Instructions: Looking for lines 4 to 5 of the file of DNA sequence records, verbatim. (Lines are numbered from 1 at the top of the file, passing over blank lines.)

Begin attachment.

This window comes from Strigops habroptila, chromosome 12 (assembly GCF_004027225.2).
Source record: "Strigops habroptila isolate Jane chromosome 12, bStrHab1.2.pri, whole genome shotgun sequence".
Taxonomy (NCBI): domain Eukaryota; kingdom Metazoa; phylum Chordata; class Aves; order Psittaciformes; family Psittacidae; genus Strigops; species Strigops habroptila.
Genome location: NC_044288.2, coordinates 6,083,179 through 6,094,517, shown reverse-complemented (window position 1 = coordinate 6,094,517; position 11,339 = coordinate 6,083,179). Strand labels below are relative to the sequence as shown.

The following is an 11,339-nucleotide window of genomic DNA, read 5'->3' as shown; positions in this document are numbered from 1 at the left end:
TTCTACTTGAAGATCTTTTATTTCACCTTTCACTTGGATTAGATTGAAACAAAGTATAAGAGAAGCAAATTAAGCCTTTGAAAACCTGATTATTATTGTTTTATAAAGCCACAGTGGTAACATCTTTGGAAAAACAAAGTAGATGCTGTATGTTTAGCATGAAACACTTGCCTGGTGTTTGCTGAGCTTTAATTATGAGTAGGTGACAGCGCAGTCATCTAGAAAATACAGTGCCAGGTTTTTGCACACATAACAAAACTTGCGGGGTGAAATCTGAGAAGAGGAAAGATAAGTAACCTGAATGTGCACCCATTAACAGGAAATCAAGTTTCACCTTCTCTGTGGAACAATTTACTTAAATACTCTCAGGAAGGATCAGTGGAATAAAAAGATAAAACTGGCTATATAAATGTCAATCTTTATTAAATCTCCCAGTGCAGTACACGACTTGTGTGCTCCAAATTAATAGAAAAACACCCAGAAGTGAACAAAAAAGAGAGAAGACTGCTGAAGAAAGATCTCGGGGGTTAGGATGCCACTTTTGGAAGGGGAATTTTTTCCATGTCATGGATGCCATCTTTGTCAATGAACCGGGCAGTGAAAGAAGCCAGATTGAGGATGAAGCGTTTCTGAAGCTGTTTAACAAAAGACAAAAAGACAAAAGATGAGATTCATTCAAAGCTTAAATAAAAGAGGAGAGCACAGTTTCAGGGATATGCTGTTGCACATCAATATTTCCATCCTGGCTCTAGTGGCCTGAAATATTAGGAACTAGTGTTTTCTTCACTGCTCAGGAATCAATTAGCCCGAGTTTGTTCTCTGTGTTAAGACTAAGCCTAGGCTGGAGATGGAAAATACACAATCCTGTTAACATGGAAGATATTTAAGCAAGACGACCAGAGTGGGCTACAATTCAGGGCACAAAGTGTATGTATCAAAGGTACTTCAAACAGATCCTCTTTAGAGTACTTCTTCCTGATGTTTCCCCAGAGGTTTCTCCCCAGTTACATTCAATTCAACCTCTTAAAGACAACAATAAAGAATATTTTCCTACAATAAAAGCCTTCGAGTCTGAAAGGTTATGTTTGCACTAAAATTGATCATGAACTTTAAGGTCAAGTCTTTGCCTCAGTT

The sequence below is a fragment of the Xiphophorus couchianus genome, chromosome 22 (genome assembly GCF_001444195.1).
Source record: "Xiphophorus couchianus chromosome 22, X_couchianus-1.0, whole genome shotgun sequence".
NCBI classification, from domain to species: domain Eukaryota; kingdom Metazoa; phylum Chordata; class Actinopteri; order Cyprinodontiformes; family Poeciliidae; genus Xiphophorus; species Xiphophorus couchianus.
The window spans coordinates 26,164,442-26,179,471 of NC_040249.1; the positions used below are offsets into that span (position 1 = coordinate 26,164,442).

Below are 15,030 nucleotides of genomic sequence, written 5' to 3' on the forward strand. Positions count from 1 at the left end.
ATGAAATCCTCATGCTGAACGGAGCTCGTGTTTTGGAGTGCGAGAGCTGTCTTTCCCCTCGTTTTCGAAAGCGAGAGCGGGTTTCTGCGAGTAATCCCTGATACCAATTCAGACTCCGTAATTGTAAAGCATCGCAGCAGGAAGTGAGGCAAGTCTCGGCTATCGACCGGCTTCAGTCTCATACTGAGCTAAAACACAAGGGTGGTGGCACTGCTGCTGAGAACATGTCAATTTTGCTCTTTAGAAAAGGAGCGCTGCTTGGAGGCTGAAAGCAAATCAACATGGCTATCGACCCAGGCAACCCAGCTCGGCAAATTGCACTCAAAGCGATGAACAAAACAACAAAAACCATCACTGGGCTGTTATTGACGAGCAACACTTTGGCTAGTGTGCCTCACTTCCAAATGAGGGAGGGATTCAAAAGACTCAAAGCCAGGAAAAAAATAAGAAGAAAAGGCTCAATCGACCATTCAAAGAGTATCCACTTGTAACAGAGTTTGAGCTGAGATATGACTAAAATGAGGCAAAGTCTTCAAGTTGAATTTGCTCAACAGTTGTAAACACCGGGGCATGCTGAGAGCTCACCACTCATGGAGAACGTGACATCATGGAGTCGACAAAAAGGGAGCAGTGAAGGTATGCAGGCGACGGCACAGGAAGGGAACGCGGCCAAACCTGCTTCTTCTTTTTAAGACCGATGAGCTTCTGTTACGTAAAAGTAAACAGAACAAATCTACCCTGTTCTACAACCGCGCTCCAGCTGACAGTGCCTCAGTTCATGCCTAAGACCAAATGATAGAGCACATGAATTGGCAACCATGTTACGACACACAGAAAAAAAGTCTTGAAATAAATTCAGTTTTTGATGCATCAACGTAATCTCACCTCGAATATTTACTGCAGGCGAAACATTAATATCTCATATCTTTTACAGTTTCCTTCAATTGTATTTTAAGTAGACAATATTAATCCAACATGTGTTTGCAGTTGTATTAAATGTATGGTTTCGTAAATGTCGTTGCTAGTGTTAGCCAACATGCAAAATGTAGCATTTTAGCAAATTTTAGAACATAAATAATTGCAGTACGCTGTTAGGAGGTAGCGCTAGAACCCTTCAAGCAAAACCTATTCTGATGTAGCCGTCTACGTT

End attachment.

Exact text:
Genome location: NC_044288.2, coordinates 6,083,179 through 6,094,517, shown reverse-complemented (window position 1 = coordinate 6,094,517; position 11,339 = coordinate 6,083,179). Strand labels below are relative to the sequence as shown.

The following is an 11,339-nucleotide window of genomic DNA, read 5'->3' as shown; positions in this document are numbered from 1 at the left end: